The deadline to submit views on Greater Manchester’s emerging 20-year development strategy has been extended to Monday 16 January, as the gap widens between industry opinion on the appropriate target for housing to be set in the plan.
The first draft of the Greater Manchester Spatial Framework proposes the delivery of 230,000 homes and 11m sq ft of commercial space across city region. The framework has been out for consultation since October.
The GMSF housing target would require the construction of 11,500 homes each year.
However, the Housing the Powerhouse campaign, made up of a consortium of housebuilders and Greater Manchester’s Chamber of Commerce, has called this target “unambitious” and has suggested the figure be increased to 16,000.
At the other end of the scale, the Campaign to Protect Rural England has circulated its consultation response, suggesting the GMSF includes “untenable economic growth assumptions” and risks “a huge scale of over-supply”.
According to figures from an independent demographer commissioned by CPRE, only 9,900 homes a year, equating to 198,000 over the 20-year plan period, would be sustainable in Greater Manchester.
The organisation also criticised the plan for focusing too little development on brownfield land, and said that “there are not exceptional circumstances to releasing 4,900 hectares of Green Belt land”.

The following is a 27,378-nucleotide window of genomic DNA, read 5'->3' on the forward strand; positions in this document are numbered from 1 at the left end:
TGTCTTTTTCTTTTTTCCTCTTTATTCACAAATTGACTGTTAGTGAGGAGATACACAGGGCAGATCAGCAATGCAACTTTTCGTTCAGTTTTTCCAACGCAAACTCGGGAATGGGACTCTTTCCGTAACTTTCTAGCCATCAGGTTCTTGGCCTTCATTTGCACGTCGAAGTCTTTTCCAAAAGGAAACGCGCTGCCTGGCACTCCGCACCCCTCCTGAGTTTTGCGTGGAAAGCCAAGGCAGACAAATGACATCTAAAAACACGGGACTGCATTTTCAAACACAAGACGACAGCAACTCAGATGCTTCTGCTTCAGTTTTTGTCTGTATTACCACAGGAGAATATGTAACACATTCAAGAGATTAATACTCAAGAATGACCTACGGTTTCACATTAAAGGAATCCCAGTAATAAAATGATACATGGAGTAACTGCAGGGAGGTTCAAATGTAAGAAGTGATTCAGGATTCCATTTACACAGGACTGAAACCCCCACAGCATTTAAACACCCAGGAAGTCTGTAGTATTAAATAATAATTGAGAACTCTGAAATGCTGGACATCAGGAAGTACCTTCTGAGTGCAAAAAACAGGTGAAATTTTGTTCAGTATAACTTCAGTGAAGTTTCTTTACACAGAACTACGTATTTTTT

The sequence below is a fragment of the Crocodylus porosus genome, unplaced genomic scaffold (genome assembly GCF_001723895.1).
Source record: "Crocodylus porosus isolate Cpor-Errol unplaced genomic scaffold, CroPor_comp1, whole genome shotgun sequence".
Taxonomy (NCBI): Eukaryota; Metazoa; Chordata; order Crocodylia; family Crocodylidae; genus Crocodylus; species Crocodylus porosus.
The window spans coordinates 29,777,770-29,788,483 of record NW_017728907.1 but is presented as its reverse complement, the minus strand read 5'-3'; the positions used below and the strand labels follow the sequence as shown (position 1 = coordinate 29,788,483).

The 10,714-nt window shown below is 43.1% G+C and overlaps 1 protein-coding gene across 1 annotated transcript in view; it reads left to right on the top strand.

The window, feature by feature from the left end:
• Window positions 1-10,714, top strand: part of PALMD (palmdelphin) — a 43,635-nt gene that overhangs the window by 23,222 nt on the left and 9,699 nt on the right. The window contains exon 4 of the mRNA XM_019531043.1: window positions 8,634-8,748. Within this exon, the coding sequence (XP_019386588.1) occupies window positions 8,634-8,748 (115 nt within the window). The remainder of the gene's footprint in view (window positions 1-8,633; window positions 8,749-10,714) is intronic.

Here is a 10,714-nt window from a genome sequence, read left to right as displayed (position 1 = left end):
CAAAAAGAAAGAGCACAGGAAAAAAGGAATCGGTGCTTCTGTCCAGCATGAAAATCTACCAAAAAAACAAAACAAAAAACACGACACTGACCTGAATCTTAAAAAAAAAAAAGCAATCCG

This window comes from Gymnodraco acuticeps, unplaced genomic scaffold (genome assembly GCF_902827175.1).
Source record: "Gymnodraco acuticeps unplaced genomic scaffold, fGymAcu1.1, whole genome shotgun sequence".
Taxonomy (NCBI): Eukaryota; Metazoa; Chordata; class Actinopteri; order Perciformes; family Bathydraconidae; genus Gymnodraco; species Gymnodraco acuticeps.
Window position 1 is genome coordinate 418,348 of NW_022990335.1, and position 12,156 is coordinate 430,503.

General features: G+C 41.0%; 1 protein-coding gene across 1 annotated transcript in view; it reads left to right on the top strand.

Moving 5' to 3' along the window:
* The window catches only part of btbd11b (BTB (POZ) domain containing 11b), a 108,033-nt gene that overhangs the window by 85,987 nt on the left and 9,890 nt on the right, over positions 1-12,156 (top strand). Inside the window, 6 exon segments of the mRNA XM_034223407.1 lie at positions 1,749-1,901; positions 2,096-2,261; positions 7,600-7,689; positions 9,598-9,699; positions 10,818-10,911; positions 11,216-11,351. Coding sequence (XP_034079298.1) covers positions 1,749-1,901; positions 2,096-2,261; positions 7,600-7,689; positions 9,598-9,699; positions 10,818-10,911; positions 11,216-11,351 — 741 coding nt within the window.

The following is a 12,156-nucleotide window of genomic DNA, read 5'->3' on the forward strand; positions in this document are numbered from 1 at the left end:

A statement released on Friday from the Greater Manchester Combined Authority, which is overseeing the creation of the GMSF, said: “Greater Manchester Combined Authority has been consulting on the first draft of the GM Spatial Framework since 31 October. This is an important plan and it has already generated a huge amount of public interest.
“Many public events have taken place across the region and more than 32,000 people have logged on to our consultation website to find out more about the proposals and how to respond.
“The GMCA wants to make sure that everyone who wants to, has the opportunity to take part in the consultation, and some people have told us that they need longer so GMCA has decided to extend the consultation until Monday 16 January 2017.”
A final draft of the GMSF is due to be published in July 2017.
The plan is expected to be adopted in 2018, subject to further consultation and a final vote by council leaders and the new city region mayor.